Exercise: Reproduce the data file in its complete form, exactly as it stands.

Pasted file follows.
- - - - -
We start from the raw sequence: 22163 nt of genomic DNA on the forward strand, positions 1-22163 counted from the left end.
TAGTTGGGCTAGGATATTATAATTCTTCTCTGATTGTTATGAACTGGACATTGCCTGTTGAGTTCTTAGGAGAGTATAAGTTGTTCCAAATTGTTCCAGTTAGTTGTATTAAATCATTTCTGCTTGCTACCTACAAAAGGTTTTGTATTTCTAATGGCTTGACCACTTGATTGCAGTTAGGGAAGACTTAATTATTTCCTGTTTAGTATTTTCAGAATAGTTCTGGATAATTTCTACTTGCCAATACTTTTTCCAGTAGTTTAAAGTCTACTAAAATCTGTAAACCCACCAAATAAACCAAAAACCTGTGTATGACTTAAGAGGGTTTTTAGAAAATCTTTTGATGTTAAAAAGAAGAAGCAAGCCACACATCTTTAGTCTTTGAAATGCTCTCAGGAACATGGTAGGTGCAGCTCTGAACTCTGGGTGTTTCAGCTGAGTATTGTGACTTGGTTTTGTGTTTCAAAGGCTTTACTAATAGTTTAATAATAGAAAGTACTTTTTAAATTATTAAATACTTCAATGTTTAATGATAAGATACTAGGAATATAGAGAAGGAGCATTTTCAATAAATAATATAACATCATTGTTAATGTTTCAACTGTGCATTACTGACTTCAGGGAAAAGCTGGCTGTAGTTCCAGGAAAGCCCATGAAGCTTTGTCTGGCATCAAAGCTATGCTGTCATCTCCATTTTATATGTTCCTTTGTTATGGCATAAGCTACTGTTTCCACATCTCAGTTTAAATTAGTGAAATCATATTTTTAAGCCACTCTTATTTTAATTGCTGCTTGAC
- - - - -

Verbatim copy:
We start from the raw sequence: 22163 nt of genomic DNA on the forward strand, positions 1-22163 counted from the left end.
TAGTTGGGCTAGGATATTATAATTCTTCTCTGATTGTTATGAACTGGACATTGCCTGTTGAGTTCTTAGGAGAGTATAAGTTGTTCCAAATTGTTCCAGTTAGTTGTATTAAATCATTTCTGCTTGCTACCTACAAAAGGTTTTGTATTTCTAATGGCTTGACCACTTGATTGCAGTTAGGGAAGACTTAATTATTTCCTGTTTAGTATTTTCAGAATAGTTCTGGATAATTTCTACTTGCCAATACTTTTTCCAGTAGTTTAAAGTCTACTAAAATCTGTAAACCCACCAAATAAACCAAAAACCTGTGTATGACTTAAGAGGGTTTTTAGAAAATCTTTTGATGTTAAAAAGAAGAAGCAAGCCACACATCTTTAGTCTTTGAAATGCTCTCAGGAACATGGTAGGTGCAGCTCTGAACTCTGGGTGTTTCAGCTGAGTATTGTGACTTGGTTTTGTGTTTCAAAGGCTTTACTAATAGTTTAATAATAGAAAGTACTTTTTAAATTATTAAATACTTCAATGTTTAATGATAAGATACTAGGAATATAGAGAAGGAGCATTTTCAATAAATAATATAACATCATTGTTAATGTTTCAACTGTGCATTACTGACTTCAGGGAAAAGCTGGCTGTAGTTCCAGGAAAGCCCATGAAGCTTTGTCTGGCATCAAAGCTATGCTGTCATCTCCATTTTATATGTTCCTTTGTTATGGCATAAGCTACTGTTTCCACATCTCAGTTTAAATTAGTGAAATCATATTTTTAAGCCACTCTTATTTTAATTGCTGCTTGAC